Iron overdose can rarely cause side effects, as there is usually an excess of iron in the body after improper use of iron supplements and iron pills.

Consequently, excessive iron consumption over time may lead to:

  • The formation of large reserves of this mineral in the liver or other tissues and as a result of this can lead to diabetes and heart disease, and high doses of iron can lead to poisoning, severe liver damage, coma and death.
  • Early symptoms include constipation, indigestion, abdominal pain, vomiting, and nausea.
  • It should be noted that iron supplements interact with many medications, so you should never take these supplements without consulting your doctor or pharmacist.

Iron deficiency complications

Among the most important complications of iron deficiency:

  • If you do not eat foods rich in iron and vitamin C in your diet every day, you may have low levels of iron in your blood and this can lead to iron deficiency anemia, especially during a woman’s menstrual period, as your body needs more iron.
  • And iron deficiency anemia can cause problems with your child’s growth and development.
  • And if you suffer from iron deficiency anemia, it can cause other health problems.

If you do not have enough iron in your diet, this will not happen in the short term. Rather, the body begins to consume the iron stored in the blood, liver, spleen and bone marrow, and with the persistence of iron deficiency in the diet, the following occurs:

  • The red blood cells get smaller and the hemoglobin levels in them decrease.
  • The amount of oxygen transferred from the lungs to the tissues is reduced.
  • Lack of oxygen also leads to a lack of energy, a feeling of constant fatigue, difficulty regulating body temperature, inability to perform daily activities and exercises, and problems with memory and concentration.

Avoid these foods because they prevent iron absorption

Just as some foods effectively help absorb and improve iron, there are some foods that may interfere with iron absorption and prevent the absorption of this important mineral:

Foods containing phytates:

Phytic acid is found in foods such as nuts, legumes, soybeans, and whole grains. Small amounts of this acid can reduce iron absorption dramatically. However, the negative effects of this acid can be countered by eating foods that help absorb iron, such as meat and vitamin C.

Foods that contain polyphenols:

Polyphenols are present in varying amounts in plant foods and juices, including tea, coffee, fruits and vegetables, and in some pills, and when consuming these foods or drinks that contain polyphenols, especially after meals, it prevents iron absorption.

But to counteract the negative effects of polyphenols, do not drink tea or coffee immediately after meals and do so after two hours.

However, some dark green vegetables and leaves contain oxalates, which can prevent iron absorption so instead of relying on vegetables for iron you should use different sources.

Calcium-rich foods:

Calcium is an essential mineral and is important for bone health, but there is evidence that shows that calcium is one of the elements that inhibit iron absorption, regardless of its natural source or dietary supplement.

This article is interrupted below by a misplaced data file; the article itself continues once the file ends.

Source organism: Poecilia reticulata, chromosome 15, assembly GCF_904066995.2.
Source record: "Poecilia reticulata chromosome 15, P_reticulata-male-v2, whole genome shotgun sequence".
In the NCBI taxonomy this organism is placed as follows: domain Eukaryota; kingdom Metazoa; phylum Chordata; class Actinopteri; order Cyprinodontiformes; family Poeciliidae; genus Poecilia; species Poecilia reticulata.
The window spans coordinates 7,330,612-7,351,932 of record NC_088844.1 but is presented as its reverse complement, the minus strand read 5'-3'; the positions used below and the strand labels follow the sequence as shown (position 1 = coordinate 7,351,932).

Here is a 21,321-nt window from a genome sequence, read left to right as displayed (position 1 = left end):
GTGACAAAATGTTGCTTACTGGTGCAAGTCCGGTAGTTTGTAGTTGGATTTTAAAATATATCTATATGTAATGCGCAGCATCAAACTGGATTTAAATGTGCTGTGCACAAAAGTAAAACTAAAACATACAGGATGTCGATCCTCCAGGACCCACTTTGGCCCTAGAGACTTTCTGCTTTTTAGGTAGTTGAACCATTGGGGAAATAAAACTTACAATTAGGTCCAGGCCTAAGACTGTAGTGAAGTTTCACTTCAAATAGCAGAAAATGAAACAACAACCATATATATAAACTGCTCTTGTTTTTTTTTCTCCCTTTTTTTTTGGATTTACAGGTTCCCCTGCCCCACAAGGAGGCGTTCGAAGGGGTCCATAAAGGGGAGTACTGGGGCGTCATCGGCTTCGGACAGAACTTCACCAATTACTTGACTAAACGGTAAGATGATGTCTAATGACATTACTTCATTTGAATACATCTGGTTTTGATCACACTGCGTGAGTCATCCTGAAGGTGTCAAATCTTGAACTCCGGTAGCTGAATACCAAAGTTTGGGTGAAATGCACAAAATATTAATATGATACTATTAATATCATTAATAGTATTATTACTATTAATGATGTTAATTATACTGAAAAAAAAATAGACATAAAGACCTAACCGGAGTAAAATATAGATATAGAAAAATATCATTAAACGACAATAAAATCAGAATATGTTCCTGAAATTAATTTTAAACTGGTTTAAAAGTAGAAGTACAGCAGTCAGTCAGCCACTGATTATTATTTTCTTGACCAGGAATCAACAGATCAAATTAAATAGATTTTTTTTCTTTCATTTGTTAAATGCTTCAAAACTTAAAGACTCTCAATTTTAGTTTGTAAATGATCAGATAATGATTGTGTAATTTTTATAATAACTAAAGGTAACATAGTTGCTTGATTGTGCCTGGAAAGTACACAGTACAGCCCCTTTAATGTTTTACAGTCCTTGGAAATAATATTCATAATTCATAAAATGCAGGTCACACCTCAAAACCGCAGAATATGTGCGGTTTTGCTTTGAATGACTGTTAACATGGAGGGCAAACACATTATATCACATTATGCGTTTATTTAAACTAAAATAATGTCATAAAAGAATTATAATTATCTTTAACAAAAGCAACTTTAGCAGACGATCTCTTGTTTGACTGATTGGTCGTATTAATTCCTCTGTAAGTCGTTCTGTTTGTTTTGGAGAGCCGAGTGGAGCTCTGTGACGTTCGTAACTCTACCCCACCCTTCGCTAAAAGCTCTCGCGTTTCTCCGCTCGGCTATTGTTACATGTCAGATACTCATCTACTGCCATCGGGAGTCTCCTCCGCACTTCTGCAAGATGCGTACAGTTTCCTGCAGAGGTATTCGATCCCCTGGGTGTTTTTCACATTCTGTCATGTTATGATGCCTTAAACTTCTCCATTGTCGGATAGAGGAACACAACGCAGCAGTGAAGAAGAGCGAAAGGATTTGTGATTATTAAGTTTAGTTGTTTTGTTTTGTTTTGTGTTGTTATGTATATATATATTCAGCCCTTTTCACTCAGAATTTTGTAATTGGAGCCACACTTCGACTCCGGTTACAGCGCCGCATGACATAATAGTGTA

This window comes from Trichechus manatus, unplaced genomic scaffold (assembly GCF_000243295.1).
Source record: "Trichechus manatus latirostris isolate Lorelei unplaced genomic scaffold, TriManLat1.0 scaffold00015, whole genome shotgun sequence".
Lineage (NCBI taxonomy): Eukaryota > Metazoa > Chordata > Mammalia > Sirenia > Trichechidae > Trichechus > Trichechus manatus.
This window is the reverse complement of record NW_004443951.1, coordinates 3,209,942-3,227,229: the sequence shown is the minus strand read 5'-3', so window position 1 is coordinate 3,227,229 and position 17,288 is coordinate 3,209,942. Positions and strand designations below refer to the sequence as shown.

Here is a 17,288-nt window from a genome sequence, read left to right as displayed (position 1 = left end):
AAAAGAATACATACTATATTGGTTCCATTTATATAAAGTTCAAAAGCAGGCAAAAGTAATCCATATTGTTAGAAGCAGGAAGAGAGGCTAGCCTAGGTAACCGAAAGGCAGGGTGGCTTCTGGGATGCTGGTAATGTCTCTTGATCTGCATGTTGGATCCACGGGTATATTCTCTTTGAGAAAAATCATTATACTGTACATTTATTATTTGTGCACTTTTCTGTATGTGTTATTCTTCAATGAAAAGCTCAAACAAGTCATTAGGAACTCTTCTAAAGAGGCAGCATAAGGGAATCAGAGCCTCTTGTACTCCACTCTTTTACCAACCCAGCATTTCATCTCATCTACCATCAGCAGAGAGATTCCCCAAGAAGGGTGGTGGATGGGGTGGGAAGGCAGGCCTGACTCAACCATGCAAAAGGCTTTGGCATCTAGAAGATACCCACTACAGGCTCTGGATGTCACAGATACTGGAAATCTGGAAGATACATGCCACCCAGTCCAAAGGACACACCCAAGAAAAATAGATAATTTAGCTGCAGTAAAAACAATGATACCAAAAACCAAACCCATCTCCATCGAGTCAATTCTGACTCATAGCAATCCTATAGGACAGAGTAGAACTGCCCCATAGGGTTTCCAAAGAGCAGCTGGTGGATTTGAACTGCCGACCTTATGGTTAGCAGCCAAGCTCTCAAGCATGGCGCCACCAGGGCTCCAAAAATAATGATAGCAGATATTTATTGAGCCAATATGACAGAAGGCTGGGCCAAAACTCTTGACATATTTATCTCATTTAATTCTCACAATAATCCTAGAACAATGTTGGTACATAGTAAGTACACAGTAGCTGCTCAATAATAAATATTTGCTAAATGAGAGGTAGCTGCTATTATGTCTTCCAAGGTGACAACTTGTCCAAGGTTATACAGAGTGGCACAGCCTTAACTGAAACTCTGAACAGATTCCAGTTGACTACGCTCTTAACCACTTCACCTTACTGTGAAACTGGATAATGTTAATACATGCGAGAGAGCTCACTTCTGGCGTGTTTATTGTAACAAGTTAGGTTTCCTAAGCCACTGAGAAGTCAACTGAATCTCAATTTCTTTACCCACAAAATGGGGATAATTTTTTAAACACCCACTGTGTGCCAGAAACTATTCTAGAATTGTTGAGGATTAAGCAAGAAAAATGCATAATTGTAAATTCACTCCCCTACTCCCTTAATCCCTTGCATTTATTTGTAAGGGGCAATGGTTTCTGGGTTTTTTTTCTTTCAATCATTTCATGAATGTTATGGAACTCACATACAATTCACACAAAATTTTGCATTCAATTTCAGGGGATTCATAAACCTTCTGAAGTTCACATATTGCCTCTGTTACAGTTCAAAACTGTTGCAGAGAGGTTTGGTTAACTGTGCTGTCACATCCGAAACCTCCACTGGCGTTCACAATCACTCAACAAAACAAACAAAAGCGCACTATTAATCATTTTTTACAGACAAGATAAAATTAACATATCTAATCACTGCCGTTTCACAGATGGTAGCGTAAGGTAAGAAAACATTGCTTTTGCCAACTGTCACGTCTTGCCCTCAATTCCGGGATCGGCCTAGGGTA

Also, about 165 mg of calcium in cheese or milk or as a supplement can prevent iron absorption by about 50 to 60%. This is a concern because calcium intake is necessary for women at risk of iron deficiency and for protecting their bones and for children as well.

Therefore, foods rich in calcium should not be consumed with foods high in iron in order not to prevent iron absorption.

In addition, calcium and iron supplements should be taken at different and frequent periods of the day.

In addition to paying attention to these foods in order not to prevent iron absorption:

  • Avoid some dairy products that can interfere with iron absorption.
  • Avoid these foods that can impair iron absorption as well: such as foods rich in gluten, and foods made with barley, oats, wheat, or buckwheat.
  • Foods that contain oxalic acid, such as parsley, chocolate, and peanuts.

Tips for getting more iron in your diet:

The best way to add iron to your diet is to eat more iron-rich foods. However, the following strategies can maximize your iron intake:

  • Avoid drinking tea and coffee with meals, but rather separately from meals that contain iron-rich foods.
  • Babies over the age of one year need about 24 ounces of cow’s milk per day, but when children drink a lot of milk, they may eat less iron-rich foods, which may lower the iron level in the blood, but breastfeeding helps absorb the iron in the blood.
  • It is recommended that you follow a mixed diet of red or white meat and plant-based sources with fortified breads or grains.
  • Avoid calcium-rich foods that are high in content.
  • Eat iron-rich foods along with foods rich in vitamin C.
  • Cook food for shorter periods so that the food does not lose nutrients throughout the entire cooking period.
  • It is also preferable to cook food by steaming, in the oven, grilling, boiling and avoiding frying so that the foods retain the nutrients.
  • Do not take iron supplements arbitrarily without consulting a doctor.

finally ….

Iron is essential for survival and a healthy life. To prevent iron deficiency, people at risk of iron deficiency may need to take iron supplements in the doses prescribed by their doctor.

This article is only cultural information and cannot be a substitute for consulting a specialist for a correct diagnosis and appropriate treatment prescription.